... and strangle the hero.
I love all of Georgette Heyer's books. At least the ones I have read so far. I postponed reading this one for several years because I didn't like the plot and couldn't bare disliking a book from my favorite author.
Well, I was right. Sadly. I am now halfway through and I just want to strangle the hero. He starts off making a "sacrifice" of himself by marrying the daughter of a rich cit. That part I have no problem with because Jenny is sweet and no-nonsense and you just can't help liking her. The hero though. Honestly he treats her like dirt. He uses the word "revulsion" several times when thinking of his wife. This he still does halfway through the book. This really just makes my want to strangle him because Jenny's pregnancy has just been discovered.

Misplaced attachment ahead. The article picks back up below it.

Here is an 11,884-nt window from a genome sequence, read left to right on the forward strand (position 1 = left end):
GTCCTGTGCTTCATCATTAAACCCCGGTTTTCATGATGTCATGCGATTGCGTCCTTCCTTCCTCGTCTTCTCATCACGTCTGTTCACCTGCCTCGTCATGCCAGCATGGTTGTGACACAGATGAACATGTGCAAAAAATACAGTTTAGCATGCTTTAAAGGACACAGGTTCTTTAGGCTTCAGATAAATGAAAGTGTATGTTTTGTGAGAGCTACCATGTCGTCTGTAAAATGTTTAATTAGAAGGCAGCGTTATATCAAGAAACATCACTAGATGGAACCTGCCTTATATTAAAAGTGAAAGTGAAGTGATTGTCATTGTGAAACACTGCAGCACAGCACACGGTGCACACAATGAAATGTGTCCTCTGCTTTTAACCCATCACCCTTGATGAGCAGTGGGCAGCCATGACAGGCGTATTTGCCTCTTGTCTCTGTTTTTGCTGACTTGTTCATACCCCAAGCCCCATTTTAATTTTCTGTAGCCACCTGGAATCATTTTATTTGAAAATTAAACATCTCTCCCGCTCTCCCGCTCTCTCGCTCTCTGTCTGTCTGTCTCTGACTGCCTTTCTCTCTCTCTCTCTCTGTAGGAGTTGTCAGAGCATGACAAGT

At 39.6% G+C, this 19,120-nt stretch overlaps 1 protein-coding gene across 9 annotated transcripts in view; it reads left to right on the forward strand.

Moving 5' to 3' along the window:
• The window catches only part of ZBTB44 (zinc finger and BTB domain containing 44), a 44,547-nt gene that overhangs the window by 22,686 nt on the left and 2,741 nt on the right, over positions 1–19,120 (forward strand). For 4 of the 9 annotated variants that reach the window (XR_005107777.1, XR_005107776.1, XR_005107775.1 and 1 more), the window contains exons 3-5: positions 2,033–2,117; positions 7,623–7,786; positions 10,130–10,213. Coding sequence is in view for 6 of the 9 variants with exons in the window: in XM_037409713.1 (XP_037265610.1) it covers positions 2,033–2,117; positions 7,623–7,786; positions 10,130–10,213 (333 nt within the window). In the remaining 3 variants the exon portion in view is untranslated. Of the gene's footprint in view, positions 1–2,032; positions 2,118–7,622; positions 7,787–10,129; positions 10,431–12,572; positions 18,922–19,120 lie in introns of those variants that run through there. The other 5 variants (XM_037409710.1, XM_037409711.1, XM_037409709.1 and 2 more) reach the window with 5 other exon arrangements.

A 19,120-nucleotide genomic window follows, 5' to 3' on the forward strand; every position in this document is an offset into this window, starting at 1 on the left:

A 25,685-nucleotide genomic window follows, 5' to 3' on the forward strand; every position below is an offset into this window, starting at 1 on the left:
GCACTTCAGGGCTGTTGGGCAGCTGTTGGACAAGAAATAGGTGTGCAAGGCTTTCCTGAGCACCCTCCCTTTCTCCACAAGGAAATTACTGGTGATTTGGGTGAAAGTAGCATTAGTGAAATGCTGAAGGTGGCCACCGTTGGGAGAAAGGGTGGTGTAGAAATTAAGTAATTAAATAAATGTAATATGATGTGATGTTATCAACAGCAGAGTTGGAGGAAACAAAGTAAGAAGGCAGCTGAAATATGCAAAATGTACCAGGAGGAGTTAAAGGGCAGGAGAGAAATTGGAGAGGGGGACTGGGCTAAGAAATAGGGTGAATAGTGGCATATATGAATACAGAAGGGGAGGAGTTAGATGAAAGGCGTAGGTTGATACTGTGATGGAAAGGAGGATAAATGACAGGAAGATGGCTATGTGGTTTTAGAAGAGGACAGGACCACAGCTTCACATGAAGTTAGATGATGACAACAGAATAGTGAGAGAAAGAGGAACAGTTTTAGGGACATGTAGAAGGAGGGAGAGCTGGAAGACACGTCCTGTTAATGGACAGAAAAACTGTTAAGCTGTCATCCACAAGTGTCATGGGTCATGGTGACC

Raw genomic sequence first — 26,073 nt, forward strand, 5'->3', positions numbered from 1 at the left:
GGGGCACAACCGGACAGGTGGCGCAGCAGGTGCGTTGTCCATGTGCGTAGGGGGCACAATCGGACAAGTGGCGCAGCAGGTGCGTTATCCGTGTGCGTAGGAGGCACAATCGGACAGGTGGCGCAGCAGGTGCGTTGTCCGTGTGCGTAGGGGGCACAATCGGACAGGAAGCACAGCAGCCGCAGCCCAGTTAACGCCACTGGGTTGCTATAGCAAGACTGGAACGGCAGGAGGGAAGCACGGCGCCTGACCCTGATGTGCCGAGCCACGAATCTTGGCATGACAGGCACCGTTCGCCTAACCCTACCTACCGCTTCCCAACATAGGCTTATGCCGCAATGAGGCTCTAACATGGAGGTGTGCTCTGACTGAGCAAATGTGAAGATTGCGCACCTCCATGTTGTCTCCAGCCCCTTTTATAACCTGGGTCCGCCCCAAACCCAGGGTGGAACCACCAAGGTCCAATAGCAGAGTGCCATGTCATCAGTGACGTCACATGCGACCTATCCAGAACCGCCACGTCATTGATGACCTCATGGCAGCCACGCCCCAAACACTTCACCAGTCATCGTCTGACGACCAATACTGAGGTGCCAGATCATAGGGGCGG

So the "poor poor" hero who has sacrificed his relationship with the love of his life and is deeply unhappy (which he fu#$ tells his former fiance while his pregnant wife is in the room) isn't unhappy enough to keep his di#$ in his pants. I know that sex isn't something that is addressed in a Heyer novel but I think we all know were children come from and just the thought of the poor heroine being put through that with a man who treats her like sh#$ makes me want to puke.
I'm not sure I will finish this book. It puts me in a bad mood.
WHAT IT'S ABOUT
Adam Deveril, a hero of Salamanca, returns from the Peninsula War to find his family on the brink of ruin and his ancestral home mortgaged to the hilt. He is now Viscount Lynton, with the responsibility of saving the estate, and the only way to do so is to marry an heiress. He is introduced to Mr. Jonathan Chawleigh, a City man of apparently unlimited wealth and no social ambitions for himself -- but with his eyes firmly fixed on a suitable match for his only daughter, the quiet and decidedly plain Jenny Chawleigh.